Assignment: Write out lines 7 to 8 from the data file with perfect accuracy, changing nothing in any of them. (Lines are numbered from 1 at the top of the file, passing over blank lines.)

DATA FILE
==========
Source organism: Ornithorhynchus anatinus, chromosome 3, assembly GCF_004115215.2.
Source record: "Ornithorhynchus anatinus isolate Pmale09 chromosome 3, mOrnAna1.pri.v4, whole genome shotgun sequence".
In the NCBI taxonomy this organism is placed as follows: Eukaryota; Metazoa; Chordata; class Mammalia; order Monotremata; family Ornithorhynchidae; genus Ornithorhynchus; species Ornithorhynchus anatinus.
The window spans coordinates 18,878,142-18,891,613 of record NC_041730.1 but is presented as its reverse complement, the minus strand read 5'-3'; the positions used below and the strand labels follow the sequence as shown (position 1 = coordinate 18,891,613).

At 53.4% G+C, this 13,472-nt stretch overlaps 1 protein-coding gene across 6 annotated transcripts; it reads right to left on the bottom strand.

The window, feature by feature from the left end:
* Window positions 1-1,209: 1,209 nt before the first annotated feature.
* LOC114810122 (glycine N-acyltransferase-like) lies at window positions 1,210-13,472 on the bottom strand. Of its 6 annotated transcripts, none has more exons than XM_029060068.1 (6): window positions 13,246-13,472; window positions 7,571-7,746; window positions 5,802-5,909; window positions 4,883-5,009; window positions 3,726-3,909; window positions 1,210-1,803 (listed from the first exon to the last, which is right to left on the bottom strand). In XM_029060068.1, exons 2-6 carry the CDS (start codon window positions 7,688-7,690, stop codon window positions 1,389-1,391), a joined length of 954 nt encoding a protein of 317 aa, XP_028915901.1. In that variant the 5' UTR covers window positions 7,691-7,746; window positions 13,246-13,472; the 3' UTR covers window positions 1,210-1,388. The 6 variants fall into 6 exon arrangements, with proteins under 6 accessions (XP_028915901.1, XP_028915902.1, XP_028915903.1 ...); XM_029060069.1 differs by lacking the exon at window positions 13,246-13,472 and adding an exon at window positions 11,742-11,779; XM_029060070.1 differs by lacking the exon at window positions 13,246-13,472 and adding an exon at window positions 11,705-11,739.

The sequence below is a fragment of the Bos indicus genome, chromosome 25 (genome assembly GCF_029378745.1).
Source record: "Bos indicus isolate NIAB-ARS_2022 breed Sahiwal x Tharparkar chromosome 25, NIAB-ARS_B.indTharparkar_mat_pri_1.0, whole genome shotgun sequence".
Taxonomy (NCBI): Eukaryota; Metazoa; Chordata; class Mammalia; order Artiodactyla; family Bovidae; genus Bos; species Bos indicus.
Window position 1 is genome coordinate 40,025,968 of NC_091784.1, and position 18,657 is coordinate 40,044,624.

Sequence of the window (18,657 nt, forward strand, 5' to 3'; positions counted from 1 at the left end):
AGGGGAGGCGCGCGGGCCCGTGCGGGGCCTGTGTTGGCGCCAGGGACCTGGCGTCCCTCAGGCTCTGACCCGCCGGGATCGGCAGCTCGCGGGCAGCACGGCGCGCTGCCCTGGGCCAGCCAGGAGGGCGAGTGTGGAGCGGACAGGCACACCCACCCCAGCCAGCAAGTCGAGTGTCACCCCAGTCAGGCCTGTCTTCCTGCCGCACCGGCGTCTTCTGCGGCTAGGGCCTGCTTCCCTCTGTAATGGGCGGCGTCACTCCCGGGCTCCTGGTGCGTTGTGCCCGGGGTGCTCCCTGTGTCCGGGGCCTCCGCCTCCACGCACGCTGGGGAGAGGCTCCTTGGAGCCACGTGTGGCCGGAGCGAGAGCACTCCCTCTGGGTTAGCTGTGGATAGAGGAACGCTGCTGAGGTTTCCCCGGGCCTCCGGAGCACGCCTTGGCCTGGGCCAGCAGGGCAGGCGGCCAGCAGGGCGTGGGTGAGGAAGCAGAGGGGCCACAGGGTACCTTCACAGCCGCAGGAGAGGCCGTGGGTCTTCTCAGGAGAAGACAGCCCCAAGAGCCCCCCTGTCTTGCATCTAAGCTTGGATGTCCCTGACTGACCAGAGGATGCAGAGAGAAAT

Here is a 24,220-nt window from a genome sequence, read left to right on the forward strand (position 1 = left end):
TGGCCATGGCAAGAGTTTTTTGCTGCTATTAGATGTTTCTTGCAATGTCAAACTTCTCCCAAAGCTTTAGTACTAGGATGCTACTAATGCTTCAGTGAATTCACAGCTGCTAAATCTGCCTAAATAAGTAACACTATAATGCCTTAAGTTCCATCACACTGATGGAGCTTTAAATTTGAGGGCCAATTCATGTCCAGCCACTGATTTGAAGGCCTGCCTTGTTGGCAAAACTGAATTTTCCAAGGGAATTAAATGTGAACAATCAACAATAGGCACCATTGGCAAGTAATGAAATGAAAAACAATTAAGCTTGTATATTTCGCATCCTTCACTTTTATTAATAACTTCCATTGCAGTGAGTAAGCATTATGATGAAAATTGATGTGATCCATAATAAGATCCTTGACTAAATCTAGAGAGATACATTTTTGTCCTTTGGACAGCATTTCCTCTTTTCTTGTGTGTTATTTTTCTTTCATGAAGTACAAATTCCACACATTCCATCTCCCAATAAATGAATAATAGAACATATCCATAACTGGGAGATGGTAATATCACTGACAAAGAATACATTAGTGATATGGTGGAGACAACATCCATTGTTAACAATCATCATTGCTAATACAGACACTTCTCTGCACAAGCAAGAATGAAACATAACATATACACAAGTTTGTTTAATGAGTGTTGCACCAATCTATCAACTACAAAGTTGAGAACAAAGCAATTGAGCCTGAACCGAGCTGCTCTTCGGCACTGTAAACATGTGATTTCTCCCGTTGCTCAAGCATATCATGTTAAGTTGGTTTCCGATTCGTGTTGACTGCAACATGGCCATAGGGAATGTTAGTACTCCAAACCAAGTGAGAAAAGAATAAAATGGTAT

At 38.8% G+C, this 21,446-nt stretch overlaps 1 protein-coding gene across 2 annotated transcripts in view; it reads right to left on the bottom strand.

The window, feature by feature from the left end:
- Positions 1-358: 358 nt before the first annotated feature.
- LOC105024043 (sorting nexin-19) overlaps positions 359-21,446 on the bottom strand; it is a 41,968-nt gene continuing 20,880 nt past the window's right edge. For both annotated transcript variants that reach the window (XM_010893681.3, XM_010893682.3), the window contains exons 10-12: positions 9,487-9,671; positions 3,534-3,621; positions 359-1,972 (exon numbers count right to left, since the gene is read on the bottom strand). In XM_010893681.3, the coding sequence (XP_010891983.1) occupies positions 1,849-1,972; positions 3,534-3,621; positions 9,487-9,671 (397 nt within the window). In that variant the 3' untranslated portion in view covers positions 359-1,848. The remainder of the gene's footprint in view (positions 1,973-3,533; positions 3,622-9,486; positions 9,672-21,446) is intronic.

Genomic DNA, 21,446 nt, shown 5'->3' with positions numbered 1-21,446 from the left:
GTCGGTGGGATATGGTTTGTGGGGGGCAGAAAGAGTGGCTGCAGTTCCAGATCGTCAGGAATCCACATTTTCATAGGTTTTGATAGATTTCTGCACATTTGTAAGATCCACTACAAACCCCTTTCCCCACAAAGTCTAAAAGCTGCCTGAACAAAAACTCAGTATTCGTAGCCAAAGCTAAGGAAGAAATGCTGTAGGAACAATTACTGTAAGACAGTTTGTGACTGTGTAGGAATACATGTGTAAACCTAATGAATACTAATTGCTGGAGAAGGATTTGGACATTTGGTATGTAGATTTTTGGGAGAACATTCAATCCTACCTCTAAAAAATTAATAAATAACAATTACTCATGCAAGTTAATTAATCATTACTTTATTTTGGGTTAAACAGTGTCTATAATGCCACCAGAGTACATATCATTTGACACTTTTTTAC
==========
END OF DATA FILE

* Window positions 1-1,209: 1,209 nt before the first annotated feature.
* LOC114810122 (glycine N-acyltransferase-like) lies at window positions 1,210-13,472 on the bottom strand. Of its 6 annotated transcripts, none has more exons than XM_029060068.1 (6): window positions 13,246-13,472; window positions 7,571-7,746; window positions 5,802-5,909; window positions 4,883-5,009; window positions 3,726-3,909; window positions 1,210-1,803 (listed from the first exon to the last, which is right to left on the bottom strand). In XM_029060068.1, exons 2-6 carry the CDS (start codon window positions 7,688-7,690, stop codon window positions 1,389-1,391), a joined length of 954 nt encoding a protein of 317 aa, XP_028915901.1. In that variant the 5' UTR covers window positions 7,691-7,746; window positions 13,246-13,472; the 3' UTR covers window positions 1,210-1,388. The 6 variants fall into 6 exon arrangements, with proteins under 6 accessions (XP_028915901.1, XP_028915902.1, XP_028915903.1 ...); XM_029060069.1 differs by lacking the exon at window positions 13,246-13,472 and adding an exon at window positions 11,742-11,779; XM_029060070.1 differs by lacking the exon at window positions 13,246-13,472 and adding an exon at window positions 11,705-11,739.